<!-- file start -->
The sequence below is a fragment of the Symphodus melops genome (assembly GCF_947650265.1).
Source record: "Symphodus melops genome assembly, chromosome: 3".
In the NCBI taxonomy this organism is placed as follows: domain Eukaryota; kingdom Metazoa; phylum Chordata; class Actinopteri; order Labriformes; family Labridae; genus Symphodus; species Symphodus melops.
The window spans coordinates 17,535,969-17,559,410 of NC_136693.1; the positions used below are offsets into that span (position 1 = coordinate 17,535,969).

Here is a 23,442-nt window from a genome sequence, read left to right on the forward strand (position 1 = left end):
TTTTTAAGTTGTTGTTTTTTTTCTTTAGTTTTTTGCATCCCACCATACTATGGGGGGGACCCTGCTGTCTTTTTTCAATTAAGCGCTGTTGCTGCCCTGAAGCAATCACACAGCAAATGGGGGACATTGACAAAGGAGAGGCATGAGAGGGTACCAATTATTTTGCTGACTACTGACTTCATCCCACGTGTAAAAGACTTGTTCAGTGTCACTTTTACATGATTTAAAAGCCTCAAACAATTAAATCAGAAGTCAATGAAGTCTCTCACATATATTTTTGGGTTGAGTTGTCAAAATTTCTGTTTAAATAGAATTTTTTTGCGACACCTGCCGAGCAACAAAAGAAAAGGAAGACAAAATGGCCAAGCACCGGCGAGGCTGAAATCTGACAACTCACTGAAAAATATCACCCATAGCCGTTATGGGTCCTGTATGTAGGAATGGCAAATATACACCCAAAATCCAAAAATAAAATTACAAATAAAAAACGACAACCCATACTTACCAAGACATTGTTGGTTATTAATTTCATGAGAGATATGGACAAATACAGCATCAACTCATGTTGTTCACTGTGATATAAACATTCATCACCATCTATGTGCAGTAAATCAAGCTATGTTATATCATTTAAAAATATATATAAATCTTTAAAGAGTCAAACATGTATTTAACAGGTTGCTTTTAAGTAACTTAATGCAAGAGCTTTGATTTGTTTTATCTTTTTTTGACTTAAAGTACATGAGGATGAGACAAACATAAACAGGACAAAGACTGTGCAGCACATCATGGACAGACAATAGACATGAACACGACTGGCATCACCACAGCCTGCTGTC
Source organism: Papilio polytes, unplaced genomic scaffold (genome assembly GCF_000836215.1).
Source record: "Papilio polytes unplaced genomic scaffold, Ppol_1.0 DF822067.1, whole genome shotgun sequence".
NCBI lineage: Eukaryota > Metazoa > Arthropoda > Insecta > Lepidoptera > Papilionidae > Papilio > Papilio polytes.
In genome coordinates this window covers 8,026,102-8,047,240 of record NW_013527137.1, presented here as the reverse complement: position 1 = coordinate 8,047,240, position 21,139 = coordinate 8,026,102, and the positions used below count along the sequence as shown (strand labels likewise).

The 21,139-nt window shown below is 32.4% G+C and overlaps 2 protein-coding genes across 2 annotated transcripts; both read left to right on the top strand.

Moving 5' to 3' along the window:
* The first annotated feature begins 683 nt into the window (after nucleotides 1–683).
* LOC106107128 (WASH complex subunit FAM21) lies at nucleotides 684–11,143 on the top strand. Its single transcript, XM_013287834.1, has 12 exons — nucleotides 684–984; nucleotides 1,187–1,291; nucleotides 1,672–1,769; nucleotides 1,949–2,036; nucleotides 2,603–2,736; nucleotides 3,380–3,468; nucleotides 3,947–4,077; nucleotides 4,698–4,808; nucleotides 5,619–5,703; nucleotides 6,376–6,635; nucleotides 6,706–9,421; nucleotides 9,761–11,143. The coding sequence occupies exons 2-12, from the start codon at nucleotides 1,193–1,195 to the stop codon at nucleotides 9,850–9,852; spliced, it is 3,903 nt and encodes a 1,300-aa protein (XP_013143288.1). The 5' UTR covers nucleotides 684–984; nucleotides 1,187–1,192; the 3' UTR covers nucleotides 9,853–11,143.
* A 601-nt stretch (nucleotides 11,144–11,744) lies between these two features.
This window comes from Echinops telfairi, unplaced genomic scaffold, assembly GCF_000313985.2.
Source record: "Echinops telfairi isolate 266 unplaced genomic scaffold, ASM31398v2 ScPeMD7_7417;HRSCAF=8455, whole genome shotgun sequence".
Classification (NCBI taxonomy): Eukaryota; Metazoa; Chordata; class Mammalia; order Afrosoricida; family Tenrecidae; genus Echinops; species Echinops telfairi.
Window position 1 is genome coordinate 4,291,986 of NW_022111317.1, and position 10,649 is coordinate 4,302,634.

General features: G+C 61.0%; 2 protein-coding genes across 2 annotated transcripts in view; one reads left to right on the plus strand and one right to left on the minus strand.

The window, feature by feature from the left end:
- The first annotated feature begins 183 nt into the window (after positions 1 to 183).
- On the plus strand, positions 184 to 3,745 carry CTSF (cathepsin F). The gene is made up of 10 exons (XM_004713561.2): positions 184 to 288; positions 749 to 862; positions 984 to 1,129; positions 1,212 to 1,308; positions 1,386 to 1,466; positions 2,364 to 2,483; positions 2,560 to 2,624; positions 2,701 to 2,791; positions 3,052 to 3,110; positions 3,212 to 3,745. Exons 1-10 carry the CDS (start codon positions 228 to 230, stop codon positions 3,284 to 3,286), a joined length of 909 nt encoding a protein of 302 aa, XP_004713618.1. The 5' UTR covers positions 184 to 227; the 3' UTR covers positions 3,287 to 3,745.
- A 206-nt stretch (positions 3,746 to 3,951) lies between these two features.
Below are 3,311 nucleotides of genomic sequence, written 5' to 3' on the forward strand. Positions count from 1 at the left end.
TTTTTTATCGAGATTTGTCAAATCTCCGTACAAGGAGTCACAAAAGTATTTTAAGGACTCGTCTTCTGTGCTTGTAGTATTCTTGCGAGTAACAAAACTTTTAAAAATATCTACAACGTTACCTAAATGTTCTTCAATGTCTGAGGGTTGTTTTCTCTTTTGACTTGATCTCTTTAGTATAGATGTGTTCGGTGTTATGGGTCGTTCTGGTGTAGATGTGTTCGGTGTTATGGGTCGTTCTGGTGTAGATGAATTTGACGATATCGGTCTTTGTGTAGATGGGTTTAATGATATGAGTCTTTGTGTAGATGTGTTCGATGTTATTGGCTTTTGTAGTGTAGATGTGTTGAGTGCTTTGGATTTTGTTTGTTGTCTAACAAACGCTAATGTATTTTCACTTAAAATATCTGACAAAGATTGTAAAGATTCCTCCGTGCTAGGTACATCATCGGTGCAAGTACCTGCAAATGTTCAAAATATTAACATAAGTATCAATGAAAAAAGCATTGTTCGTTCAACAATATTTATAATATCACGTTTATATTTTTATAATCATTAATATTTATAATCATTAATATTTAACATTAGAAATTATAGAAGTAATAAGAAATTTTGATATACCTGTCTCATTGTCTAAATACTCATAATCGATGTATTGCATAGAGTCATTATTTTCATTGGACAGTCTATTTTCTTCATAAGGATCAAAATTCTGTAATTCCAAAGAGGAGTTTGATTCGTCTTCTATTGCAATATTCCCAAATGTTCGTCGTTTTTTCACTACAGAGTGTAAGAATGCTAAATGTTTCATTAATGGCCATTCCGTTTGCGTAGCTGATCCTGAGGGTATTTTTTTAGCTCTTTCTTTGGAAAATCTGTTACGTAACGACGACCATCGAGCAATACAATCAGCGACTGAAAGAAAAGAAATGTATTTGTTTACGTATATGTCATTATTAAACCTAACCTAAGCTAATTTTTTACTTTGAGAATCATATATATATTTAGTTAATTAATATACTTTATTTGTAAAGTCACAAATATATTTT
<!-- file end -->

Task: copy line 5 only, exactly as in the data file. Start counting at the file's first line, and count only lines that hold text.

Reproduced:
Here is a 23,442-nt window from a genome sequence, read left to right on the forward strand (position 1 = left end):